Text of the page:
Investigators Evaluate the Role of BMI in Outcomes in Patients With Head and Neck Cancer

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Investigators have found that patients with head and neck cancer who had an overweight body mass index (BMI) may have had better outcomes, longer overall and progression-free survival, and lower rates of locoregional failure than those with a normal or obese BMI, according to a new study published by Ma et al in JAMA Network Open. The new findings shed light on how BMI may impact treatment response, risk of recurrence, and survival in patients with head and neck cancer.


BMI scores fall into four categories: underweight, a BMI of less than 18.5; normal weight, a BMI between 18.5 and 24.9; overweight, a BMI between 25.0 and 29.9; and obese, a BMI of 30.0 or higher. Both overweight and obesity are associated with high blood pressure, type 2 diabetes, coronary heart disease, strokes, and an increased risk of several types of cancer. It’s estimated that by 2030, nearly 50% of all U.S. adults will fall into the obese BMI range.

The investigators stressed that as a result of the growing rates of overweight and obesity, it may be imperative to better understand how excess weight impacts both the risk of cancer and treatment outcomes. Previous meta-analyses and prospective studies involving patients with cancer have linked excess body weight to a higher mortality rate. However, research has shown that patients with lung cancer or renal cell carcinoma and obesity tend to fare better than patients without obesity.

The effects of overweight and obesity on head and neck cancer have been less clear, especially in patients who receive a combination treatment such as chemoradiotherapy. Those patients often develop significant medical problems as a result of therapy—including weight loss and loss of muscle, which are associated with poorer prognoses.

Study Methods and Results

In the new study, the investigators analyzed the overall and progression-free survival rates of 445 patients with nonmetastatic head and neck cancer who were treated with chemoradiotherapy from 2005 to 2021—107 of whom had a normal BMI, 179 of whom had overweight, and 159 of whom had obesity. Because only a small number of eligible patients had underweight or were treated with surgery or radiation therapy alone, the investigators excluded them from the study. Treatment was interrupted for only three of the patients.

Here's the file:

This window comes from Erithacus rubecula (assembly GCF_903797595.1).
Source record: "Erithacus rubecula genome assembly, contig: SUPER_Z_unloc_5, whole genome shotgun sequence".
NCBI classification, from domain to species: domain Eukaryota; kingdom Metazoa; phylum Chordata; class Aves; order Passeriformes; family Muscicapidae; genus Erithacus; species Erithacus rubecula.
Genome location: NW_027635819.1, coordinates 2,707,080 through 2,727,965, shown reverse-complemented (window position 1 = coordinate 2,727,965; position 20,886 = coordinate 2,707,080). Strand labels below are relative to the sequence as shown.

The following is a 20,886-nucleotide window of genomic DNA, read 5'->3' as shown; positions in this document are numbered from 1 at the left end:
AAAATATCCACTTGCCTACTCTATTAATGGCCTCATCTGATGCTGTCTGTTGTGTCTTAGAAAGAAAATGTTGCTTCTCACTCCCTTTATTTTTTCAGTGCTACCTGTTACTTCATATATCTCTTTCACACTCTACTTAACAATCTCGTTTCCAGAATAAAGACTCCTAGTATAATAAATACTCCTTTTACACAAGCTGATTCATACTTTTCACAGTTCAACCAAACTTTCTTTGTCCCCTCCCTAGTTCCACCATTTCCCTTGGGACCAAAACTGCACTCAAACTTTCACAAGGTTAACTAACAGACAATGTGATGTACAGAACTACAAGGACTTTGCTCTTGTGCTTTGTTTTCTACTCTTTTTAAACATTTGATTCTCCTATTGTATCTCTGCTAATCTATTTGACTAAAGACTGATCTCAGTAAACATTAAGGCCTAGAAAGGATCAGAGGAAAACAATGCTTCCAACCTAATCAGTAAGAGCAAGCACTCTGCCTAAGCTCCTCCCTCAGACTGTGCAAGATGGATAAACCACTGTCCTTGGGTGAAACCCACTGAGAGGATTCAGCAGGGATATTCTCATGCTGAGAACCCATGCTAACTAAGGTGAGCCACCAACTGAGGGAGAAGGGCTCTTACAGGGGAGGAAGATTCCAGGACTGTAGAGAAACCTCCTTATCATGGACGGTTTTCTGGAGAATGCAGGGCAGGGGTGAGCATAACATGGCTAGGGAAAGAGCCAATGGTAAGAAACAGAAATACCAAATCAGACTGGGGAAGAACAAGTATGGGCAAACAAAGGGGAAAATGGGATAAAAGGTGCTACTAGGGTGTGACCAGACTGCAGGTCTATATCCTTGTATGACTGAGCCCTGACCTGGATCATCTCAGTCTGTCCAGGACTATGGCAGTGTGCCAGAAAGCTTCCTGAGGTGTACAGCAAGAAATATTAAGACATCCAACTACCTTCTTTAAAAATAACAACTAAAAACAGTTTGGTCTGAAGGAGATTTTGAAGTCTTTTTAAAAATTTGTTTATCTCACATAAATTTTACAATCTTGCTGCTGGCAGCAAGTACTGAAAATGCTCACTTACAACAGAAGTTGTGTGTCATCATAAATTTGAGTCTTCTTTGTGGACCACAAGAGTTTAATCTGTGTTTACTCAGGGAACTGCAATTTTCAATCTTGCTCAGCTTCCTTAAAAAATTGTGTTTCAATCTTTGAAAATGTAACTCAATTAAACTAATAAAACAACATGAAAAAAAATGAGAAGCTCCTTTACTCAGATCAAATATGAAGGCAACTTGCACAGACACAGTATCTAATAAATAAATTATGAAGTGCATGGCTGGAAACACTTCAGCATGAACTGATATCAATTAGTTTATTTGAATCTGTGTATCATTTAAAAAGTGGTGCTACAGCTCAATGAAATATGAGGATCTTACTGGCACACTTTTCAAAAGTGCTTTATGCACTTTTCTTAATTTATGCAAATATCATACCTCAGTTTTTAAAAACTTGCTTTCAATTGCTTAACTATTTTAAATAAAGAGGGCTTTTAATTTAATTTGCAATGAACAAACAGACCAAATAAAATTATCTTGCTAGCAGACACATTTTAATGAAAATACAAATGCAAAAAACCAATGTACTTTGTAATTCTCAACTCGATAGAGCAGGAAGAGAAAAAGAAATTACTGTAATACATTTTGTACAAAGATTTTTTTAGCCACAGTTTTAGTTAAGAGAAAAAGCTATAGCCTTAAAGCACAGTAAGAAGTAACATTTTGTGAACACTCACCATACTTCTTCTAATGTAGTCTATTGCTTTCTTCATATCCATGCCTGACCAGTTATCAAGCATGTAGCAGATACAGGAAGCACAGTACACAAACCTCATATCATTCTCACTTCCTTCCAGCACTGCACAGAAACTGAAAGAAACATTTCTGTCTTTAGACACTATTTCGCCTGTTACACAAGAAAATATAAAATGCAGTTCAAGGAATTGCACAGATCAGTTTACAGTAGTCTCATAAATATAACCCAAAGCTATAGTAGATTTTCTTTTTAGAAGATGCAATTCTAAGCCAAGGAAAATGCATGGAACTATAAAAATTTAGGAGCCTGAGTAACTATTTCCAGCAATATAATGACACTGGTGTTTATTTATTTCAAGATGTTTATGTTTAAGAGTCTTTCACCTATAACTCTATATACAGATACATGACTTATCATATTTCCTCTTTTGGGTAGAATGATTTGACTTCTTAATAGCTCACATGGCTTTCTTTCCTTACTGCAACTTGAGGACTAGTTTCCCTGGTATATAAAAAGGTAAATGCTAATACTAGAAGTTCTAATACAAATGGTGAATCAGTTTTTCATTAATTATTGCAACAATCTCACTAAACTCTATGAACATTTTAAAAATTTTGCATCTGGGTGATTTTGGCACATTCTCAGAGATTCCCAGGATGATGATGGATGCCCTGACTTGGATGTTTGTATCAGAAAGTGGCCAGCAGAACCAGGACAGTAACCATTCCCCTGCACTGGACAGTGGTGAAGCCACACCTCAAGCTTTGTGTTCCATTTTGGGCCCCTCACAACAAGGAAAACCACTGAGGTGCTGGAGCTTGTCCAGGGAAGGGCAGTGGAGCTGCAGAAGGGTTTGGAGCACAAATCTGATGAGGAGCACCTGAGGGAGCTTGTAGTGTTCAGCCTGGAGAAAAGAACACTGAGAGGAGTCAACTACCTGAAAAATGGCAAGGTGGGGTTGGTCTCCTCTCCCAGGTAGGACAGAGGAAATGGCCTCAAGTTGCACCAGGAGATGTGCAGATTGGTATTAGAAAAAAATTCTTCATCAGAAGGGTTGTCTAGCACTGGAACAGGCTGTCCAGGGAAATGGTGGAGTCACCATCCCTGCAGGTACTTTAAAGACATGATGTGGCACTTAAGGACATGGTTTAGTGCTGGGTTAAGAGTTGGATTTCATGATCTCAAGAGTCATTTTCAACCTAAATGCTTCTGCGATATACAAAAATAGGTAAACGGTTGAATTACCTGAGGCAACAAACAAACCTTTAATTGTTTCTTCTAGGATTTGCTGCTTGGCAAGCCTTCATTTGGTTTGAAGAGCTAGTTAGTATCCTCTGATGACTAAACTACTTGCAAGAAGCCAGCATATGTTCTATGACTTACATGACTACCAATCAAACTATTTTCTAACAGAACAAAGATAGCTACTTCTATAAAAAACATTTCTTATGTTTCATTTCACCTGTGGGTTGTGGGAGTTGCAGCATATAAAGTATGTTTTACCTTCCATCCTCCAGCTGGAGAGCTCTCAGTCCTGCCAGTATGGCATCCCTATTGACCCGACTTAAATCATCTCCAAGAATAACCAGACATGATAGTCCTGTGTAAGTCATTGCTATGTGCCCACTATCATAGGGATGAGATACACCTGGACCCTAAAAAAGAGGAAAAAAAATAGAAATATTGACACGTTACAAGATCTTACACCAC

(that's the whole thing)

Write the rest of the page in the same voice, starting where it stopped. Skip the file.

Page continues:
Positron-emission tomography–computed tomography imaging after treatment revealed that complete metabolic responses were higher in patients with overweight (91.6%) vs those with a normal BMI (73.8%) and were also higher in patients with obesity (90.6%) vs those with a normal BMI (73.8%). However, patients with overweight had a 5-year overall survival rate of 71.5%, a 5-year progression-free survival rate of 68.3%, and a locoregional failure rate of 7.0% vs 58.4%, 50.8%, and 25.9%, respectively, for those with a normal BMI.

“In other tumor types, obesity has been shown to be a negative factor, but in head and neck cancer, being overweight improved survival,” said senior study author Anurag Singh, MD, Professor of Oncology and Director of Radiation Research in the Department of Radiation Medicine, Director of Head & Neck and Lymphoma Radiation Services, Co-Leader of the Cancer Stress Biology Program at the Roswell Park Comprehensive Cancer Center.

The investigators noted that further studies may be needed to clarify how BMI affects patients with head and neck cancer.

“There is a complex interaction between cancer and the patient’s weight, nutritional status, and muscle mass,” emphasized lead study author Sung Jun Ma, MD, a resident physician in the Department of Radiation Medicine at the Roswell Park Comprehensive Cancer Center. “For some reason, the same cancer in patients with [a] normal BMI may behave more aggressively than in patients with [an] overweight BMI, even if they receive the same treatments. Those with [a] normal BMI may need more intensive interventions to improve their outcomes,” he concluded.

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